Homebuyers could see thousands of dollars added onto new home costs by revised state building codes.
Industry officials estimate that new state energy-efficient standards and other updated building codes, which both took effect Feb. 1, could increase the price of new construction up to $20,000.
Eric Pucci, who owns the home builder New Rock Homes in Longview as well as RE/MAX locations in Longview and Chehalis, said evolving state standards hinder locals’ ability to afford homes, particularly in today’s tight market, made tighter by the pandemic.
“I’ve been in the real estate business for 25 years, and we’re seeing more and more regulations, which equals more cost,” said Pucci. “Home ownership is getting out of the grasps of more and more people’s hands.”
Pucci said about four of his Lewis County clients can no longer afford their planned homes due to the state changes.
Pucci said builders with plans to place heating systems in garages couldn’t afford to pay extra to redraw designs, now that energy codes require systems to be inside homes. They also couldn’t afford pricier equipment like heat pumps.
Janelle Guthrie is with the Building Industry Association of Washington, a nonprofit that supports home builders and the housing industry.
She said installing heat pumps and air handlers — which recirculate warm and cool air as opposed to producing them like furnaces or air conditioners — can cost builders an additional $5,900.
Guthrie said the state’s insulated-compliant windows can cost an additional $1,800.
Home additions are subject to the new energy-efficient codes, said Pucci, but not existing home features, like replacing hot water tanks.
The state’s energy efficient standards are based on a system that awards points for home features that reduce energy, like added insulation. Homes need a state-regulated number of points to be built.
Under the updated codes, points increased by 1.5 for homes 1,500 square-foot and under; 2.5 for homes above 5,000 square feet; and 2.5 for homes in between.
Guthrie estimates the energy efficient code upgrades, alone, will cost an extra $10,000 per home, while updating other codes like plumbing and fire will cost another $5,000-$10,000.
The pandemic has fueled high demand for an already low inventory of area homes, according to brokers.
Remote workers are moving out of the city to lower populated areas like Lower Columbia and the Federal Reserve lowered interest rates to boost the economy which makes housing more affordable.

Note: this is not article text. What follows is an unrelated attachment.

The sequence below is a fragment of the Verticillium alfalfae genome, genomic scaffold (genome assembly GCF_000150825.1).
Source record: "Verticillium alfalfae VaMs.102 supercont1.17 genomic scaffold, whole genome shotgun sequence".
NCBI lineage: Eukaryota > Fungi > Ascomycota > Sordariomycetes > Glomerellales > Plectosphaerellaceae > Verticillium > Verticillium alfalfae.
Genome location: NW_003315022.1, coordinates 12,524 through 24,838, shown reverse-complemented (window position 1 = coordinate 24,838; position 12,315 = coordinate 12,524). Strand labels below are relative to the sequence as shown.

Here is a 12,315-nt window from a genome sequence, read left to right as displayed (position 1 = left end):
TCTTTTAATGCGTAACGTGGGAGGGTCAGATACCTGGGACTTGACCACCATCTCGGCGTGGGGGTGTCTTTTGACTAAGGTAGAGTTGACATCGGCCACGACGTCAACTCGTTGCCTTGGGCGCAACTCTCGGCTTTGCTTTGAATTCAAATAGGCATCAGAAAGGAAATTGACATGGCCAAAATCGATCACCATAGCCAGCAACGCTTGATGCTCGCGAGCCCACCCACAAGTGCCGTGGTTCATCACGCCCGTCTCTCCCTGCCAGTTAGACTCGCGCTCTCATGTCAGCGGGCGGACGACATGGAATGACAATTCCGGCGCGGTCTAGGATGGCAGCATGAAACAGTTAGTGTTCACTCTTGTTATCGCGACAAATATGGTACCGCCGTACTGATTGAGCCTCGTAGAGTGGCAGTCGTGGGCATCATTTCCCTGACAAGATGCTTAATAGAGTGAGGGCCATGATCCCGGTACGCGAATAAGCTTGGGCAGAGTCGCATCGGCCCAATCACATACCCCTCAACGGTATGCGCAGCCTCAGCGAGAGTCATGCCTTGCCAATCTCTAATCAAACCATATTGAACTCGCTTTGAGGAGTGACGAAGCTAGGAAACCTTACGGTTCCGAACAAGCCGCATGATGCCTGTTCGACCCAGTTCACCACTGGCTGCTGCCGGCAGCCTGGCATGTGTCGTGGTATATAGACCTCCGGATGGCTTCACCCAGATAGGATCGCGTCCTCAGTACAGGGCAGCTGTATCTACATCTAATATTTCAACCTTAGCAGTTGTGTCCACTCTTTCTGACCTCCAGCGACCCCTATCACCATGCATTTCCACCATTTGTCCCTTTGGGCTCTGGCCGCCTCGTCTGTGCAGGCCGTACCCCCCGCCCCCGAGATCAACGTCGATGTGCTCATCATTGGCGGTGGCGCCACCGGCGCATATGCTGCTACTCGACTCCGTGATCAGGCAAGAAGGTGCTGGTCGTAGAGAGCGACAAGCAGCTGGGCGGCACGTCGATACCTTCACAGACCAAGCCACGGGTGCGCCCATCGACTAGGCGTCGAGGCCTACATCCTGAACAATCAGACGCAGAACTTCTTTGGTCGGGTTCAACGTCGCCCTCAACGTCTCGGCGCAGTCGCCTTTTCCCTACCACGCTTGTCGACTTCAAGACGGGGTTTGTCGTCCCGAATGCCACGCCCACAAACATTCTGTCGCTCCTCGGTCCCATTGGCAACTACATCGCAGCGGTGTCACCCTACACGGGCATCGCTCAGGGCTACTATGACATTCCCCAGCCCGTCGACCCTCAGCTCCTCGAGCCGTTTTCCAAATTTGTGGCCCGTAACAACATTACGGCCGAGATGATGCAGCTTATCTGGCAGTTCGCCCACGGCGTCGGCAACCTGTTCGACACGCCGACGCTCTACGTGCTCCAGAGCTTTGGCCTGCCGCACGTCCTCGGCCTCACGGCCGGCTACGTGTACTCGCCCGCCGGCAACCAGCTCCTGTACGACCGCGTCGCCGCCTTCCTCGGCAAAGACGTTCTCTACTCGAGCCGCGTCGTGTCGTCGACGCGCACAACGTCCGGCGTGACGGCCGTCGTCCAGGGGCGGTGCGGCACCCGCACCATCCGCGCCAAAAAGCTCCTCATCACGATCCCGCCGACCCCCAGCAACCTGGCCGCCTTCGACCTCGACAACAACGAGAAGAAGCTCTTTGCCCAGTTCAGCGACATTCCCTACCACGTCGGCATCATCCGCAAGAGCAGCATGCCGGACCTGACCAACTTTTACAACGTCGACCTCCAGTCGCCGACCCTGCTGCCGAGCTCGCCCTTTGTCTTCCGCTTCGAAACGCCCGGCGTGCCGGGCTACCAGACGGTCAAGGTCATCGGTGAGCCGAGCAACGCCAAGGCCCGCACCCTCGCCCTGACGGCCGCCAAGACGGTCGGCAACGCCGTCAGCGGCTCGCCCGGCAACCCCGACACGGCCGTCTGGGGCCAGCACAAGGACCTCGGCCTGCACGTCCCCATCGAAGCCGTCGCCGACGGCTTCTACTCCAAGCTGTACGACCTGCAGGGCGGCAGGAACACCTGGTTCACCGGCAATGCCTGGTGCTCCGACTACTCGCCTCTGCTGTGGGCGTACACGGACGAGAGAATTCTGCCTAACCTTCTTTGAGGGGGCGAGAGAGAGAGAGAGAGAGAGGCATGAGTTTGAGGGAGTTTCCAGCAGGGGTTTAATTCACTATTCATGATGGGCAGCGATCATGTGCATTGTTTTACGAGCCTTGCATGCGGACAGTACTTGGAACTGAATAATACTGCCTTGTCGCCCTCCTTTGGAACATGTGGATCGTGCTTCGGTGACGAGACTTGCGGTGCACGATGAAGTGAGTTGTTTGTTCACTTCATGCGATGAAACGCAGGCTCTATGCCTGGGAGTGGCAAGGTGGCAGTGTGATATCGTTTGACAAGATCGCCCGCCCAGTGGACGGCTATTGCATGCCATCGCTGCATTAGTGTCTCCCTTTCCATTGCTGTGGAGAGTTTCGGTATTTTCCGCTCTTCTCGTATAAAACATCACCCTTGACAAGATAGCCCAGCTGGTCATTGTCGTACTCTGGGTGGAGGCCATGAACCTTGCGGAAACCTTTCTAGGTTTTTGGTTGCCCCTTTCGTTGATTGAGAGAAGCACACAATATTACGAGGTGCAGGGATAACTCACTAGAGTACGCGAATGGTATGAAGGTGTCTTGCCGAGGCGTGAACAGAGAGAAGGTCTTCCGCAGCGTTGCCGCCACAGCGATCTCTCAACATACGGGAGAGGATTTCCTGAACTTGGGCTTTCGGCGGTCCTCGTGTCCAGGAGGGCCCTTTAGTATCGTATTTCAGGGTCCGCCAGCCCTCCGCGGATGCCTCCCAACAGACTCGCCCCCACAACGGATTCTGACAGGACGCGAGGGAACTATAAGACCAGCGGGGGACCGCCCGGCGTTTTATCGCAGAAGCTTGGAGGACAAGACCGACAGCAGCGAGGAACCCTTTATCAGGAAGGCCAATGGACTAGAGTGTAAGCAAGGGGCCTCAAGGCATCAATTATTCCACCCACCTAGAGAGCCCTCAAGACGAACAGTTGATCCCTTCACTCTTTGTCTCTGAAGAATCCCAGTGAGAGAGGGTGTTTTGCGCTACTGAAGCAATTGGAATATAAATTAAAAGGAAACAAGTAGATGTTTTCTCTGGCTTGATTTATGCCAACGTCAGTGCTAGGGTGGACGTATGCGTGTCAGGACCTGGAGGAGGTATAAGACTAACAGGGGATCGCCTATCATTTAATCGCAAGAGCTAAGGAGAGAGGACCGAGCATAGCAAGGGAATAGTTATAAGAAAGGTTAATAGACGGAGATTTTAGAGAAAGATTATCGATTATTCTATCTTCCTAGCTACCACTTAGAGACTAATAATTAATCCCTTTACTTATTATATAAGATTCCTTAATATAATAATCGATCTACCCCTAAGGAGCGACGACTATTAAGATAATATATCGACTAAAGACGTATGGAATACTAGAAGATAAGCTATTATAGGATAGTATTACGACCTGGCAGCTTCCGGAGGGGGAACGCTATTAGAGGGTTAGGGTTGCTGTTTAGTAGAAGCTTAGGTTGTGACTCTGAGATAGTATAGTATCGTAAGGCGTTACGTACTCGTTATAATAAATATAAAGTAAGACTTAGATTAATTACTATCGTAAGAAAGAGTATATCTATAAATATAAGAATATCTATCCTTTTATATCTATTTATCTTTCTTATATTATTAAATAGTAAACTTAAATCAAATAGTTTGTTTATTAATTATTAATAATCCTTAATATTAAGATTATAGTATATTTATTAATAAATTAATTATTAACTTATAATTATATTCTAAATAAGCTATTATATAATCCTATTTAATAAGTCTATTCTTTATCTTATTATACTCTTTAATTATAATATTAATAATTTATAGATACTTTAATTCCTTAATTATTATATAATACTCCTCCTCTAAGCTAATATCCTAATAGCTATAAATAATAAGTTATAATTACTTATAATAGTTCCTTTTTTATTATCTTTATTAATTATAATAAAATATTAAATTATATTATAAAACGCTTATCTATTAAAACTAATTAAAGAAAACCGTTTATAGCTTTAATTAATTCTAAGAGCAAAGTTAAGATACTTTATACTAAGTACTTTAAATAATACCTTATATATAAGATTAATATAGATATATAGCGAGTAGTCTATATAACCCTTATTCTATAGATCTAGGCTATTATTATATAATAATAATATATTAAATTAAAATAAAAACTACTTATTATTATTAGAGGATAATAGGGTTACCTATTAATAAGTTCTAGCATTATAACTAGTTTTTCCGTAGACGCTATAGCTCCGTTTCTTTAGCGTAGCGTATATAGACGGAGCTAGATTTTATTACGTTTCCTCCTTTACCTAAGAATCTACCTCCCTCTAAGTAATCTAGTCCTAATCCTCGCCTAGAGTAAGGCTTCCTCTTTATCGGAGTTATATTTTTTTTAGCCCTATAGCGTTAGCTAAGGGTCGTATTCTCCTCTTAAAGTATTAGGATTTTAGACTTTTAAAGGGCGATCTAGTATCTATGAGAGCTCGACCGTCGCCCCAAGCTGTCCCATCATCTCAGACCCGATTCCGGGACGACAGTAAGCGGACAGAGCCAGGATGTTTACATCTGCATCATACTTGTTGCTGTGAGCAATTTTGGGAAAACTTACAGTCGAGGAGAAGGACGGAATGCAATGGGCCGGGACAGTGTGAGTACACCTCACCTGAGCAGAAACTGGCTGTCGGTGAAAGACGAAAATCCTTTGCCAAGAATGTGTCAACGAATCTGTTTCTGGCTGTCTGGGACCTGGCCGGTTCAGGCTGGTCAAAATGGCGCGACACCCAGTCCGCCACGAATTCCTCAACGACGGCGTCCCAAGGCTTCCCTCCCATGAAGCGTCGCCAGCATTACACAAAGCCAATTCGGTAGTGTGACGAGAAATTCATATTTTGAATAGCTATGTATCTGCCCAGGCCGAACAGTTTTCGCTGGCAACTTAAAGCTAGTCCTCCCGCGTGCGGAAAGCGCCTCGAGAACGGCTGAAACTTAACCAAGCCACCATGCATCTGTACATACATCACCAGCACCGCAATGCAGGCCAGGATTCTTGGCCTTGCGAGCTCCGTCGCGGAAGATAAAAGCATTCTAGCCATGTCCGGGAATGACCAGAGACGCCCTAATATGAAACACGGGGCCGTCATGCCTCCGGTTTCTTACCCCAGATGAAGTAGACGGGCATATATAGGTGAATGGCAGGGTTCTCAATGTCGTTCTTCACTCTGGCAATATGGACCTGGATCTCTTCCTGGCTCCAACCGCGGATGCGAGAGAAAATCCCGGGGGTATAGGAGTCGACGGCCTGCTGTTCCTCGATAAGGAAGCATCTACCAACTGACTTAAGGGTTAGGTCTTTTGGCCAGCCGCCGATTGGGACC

Diane Lokan, real estate broker and co-owner of John L Scott Real Estate based in Longview, said remote workers are looking to leave the city for the country where their dollar goes further, but there are fewer options.
“We have far more buyers now than we do listings,” said Lokan.
A report by Northwest Multiple Listing Services, a membership-based not-for-profit comprised of real estate brokers, shows that available Northwest MLS houses and condos on the market in Cowlitz County declined 43% from 2019 to 2020.
Northwest MLS listed inventory across the state averaged about one month in 2020, as opposed to what the report calls “a balanced market,” which favors neither the buyer nor seller at four to six months.
Lokan said low listing inventory has been trending in the Lower Columbia region for a few years.
Available homes staying on the market for only a month means there is a high demand, which can lead to bidding wars among buyers.
The Northwest MLS report stated that Cowlitz County’s median sold price of homes and condos rose about 11% from 2019 at $275,000 to $305,000 in 2020.
Even with rising costs, Lokan said interested buyers who were previously priced out of homes can now afford to buy thanks to interest rates as low as 2.5%.
But builders are paying more. Increased construction has upped material prices. Pucci said “lumber specifically has skyrocketed this past year.”
He estimated his New Rock laborers have built 30% more houses in 2020 than 2019. They also do a little remodeling, particularly for homebound homeowners with free time during the pandemic.
“It’s easy, when you’re sitting in your living room, to think of the changes you want to make,” he said.
The new building codes took effect after a six-month grace period that Washington state Gov. Jay Inslee gave builders to prepare for the price increase during the economic crisis caused by the pandemic.
Many builders expected the start to be pushed back again until July, but Inslee vetoed the Washington State Building Code Council’s extension in January to have the codes take effect Feb. 1.
Guthrie said the codes’ start date should have been postponed.
“[An extension] would have provided a little more relief at a time when the economy is still struggling, the supply chain has been disrupted, people are working remotely and housing supply is already failing to keep up with demand,” she said.